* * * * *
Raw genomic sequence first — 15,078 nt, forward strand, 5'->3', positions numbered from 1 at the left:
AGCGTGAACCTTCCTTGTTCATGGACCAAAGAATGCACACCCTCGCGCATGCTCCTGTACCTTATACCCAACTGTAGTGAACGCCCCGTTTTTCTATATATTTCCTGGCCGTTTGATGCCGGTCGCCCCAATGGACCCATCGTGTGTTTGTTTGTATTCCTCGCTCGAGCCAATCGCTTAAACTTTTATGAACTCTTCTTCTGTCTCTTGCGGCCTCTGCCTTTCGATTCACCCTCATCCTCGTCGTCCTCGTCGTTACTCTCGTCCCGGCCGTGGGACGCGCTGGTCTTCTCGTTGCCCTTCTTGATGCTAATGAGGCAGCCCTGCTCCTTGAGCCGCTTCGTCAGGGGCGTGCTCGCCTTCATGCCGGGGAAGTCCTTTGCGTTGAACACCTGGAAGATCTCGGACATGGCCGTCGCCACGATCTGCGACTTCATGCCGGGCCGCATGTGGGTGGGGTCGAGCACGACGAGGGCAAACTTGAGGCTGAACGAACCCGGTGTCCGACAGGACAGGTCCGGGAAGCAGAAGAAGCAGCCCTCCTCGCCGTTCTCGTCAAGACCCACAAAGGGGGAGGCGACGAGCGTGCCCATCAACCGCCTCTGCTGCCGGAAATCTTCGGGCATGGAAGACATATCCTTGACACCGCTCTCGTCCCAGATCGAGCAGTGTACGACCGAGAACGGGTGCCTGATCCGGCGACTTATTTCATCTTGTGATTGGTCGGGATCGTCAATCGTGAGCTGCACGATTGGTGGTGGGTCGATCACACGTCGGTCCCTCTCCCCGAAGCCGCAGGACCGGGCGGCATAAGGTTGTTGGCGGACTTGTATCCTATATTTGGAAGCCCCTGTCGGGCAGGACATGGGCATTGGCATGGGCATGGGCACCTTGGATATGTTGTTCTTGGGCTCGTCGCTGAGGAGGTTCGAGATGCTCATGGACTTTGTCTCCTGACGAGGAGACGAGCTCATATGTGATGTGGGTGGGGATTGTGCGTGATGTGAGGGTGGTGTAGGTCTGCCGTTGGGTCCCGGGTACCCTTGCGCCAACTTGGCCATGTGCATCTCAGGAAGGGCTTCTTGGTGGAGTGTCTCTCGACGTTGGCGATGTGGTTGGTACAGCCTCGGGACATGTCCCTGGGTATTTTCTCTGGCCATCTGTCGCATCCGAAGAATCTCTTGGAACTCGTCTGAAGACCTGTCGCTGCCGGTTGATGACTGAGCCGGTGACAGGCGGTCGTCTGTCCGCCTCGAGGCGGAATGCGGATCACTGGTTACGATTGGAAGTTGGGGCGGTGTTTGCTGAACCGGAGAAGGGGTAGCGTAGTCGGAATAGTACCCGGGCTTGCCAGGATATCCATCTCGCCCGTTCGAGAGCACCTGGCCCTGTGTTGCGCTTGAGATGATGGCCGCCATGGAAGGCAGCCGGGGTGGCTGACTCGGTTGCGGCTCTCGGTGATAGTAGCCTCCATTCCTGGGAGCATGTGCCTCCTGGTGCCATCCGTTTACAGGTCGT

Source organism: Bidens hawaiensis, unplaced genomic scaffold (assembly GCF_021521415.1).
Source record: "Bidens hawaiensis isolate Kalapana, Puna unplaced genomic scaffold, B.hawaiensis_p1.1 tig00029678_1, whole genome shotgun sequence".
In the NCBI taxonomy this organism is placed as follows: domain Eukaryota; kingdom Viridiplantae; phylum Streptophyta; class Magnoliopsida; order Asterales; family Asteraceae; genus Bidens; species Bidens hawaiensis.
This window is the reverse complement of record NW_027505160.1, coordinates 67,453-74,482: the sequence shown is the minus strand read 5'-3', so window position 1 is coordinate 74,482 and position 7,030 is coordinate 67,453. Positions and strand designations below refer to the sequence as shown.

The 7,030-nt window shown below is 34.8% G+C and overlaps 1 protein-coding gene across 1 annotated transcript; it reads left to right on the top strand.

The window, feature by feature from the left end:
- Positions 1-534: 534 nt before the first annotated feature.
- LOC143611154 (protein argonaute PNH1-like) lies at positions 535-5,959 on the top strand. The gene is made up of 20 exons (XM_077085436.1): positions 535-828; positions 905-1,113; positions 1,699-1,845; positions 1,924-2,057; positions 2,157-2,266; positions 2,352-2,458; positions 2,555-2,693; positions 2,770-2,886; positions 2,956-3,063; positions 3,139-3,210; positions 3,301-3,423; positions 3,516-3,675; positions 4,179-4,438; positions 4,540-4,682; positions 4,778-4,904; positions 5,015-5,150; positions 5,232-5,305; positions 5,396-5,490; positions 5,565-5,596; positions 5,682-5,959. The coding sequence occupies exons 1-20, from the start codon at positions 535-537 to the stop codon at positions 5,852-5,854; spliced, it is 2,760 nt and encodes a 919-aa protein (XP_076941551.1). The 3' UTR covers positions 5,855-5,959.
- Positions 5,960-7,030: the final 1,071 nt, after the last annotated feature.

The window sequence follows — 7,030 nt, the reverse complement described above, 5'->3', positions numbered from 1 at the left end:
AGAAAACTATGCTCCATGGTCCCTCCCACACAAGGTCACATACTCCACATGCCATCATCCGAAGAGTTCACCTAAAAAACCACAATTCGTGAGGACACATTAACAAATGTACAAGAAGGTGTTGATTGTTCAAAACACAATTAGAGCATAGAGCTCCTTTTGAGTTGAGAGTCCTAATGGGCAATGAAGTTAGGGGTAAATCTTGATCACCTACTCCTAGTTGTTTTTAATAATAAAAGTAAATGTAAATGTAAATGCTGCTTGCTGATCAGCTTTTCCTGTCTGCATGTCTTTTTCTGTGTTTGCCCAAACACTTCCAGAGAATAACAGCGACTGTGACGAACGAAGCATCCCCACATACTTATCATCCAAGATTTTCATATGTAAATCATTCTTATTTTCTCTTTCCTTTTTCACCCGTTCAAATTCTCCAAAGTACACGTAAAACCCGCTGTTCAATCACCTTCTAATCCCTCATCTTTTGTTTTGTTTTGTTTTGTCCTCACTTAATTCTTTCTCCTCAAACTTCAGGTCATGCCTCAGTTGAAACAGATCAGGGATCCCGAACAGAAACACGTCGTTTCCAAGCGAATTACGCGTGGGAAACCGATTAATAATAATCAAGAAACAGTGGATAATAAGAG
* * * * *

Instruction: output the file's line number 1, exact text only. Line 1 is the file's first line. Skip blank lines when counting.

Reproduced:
Raw genomic sequence first — 15,078 nt, forward strand, 5'->3', positions numbered from 1 at the left: